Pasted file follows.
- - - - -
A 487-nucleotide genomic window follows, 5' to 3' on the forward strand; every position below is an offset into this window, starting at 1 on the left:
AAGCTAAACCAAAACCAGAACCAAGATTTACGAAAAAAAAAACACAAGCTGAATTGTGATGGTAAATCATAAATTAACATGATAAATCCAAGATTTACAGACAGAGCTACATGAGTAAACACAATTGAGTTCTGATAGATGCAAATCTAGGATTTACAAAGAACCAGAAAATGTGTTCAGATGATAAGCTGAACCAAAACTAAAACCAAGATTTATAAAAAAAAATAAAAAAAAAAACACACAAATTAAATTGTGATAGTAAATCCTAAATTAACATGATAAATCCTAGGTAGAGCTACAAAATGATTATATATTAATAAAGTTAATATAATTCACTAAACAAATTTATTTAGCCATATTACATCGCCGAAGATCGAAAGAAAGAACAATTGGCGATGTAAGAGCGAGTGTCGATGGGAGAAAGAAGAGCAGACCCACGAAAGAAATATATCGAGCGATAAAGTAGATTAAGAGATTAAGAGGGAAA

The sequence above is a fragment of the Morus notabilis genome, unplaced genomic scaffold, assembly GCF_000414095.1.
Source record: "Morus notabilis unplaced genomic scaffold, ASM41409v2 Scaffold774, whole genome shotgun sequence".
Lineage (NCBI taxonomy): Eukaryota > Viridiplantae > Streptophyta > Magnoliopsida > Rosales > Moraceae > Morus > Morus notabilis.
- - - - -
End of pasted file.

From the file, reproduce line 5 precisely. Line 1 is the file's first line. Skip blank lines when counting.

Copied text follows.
Lineage (NCBI taxonomy): Eukaryota > Viridiplantae > Streptophyta > Magnoliopsida > Rosales > Moraceae > Morus > Morus notabilis.